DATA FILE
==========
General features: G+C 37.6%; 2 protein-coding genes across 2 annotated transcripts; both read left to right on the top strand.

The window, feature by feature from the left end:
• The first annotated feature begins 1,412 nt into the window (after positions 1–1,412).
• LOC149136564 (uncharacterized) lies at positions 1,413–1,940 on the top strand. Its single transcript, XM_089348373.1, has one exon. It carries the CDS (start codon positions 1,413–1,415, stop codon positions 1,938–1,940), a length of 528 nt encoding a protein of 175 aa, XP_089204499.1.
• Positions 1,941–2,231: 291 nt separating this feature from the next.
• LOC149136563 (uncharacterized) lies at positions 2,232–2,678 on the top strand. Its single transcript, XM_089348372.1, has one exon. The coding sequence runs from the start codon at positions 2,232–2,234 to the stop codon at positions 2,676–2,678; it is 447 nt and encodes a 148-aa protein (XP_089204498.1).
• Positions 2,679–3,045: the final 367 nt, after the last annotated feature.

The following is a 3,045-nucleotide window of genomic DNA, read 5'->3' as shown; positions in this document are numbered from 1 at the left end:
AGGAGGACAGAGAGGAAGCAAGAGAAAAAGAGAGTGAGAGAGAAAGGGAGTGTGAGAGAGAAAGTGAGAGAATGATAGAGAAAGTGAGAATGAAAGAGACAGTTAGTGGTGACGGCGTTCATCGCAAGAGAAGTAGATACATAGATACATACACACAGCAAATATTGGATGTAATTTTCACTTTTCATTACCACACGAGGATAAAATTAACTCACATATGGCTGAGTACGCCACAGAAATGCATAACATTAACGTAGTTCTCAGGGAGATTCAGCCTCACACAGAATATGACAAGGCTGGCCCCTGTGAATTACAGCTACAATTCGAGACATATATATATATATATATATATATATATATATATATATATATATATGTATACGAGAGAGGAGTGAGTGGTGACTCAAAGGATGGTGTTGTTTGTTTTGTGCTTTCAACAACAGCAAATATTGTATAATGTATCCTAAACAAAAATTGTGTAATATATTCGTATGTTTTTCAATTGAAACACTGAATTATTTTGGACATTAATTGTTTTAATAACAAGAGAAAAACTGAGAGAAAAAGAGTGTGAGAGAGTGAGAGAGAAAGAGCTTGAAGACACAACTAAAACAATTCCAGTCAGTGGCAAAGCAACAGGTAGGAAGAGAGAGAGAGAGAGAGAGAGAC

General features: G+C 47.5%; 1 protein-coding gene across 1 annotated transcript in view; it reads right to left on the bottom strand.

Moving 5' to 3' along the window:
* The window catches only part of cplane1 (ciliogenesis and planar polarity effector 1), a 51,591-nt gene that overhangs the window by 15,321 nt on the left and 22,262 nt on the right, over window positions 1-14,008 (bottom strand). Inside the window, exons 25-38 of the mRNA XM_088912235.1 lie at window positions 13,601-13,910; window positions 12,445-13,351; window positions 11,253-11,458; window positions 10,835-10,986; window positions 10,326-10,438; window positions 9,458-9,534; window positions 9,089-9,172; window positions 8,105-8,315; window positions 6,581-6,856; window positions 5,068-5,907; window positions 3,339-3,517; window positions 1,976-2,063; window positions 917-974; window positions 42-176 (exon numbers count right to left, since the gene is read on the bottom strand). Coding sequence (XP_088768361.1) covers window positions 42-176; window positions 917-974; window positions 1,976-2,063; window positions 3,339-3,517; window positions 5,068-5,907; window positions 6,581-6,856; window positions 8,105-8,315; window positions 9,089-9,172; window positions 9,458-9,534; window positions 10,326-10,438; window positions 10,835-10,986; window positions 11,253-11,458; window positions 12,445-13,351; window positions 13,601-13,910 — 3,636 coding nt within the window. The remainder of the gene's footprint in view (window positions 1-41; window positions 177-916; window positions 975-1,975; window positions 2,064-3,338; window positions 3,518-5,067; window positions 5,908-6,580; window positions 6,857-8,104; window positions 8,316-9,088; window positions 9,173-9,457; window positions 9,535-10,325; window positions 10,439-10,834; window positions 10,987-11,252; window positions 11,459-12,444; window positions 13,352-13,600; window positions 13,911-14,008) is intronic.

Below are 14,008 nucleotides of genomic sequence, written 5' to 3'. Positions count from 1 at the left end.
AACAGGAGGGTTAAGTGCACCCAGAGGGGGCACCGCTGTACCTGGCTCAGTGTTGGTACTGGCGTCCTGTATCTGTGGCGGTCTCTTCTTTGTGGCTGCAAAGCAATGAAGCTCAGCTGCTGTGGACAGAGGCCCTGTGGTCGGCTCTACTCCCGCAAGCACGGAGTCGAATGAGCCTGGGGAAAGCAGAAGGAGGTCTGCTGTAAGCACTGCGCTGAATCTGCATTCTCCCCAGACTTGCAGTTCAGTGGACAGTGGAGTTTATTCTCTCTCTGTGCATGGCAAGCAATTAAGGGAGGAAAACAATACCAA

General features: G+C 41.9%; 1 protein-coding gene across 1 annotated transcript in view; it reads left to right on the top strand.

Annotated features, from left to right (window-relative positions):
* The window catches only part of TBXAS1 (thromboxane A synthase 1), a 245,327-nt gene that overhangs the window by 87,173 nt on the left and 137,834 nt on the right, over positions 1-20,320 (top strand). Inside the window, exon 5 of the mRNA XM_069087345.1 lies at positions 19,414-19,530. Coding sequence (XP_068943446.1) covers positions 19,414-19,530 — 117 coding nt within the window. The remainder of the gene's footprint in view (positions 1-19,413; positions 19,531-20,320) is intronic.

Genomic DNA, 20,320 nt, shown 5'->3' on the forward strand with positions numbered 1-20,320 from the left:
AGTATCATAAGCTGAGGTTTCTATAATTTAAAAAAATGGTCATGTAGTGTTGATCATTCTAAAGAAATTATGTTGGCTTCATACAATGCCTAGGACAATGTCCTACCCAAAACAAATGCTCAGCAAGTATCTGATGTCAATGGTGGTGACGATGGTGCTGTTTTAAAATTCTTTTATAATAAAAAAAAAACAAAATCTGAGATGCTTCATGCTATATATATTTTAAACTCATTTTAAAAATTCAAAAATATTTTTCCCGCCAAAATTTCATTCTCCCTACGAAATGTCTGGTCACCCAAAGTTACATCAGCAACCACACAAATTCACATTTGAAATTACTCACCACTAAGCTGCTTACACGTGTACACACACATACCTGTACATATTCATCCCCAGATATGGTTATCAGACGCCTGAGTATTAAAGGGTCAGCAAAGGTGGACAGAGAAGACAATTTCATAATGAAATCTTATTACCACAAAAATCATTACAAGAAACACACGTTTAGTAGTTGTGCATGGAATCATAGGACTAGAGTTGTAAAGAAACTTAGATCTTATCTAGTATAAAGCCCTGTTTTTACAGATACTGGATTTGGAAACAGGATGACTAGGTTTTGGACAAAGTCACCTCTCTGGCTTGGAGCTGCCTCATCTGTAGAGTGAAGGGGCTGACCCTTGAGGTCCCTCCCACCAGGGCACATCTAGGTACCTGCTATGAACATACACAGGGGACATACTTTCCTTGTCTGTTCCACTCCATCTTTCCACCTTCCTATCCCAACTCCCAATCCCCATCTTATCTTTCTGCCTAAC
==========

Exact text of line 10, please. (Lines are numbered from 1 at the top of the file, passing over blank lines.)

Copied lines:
General features: G+C 47.5%; 1 protein-coding gene across 1 annotated transcript in view; it reads right to left on the bottom strand.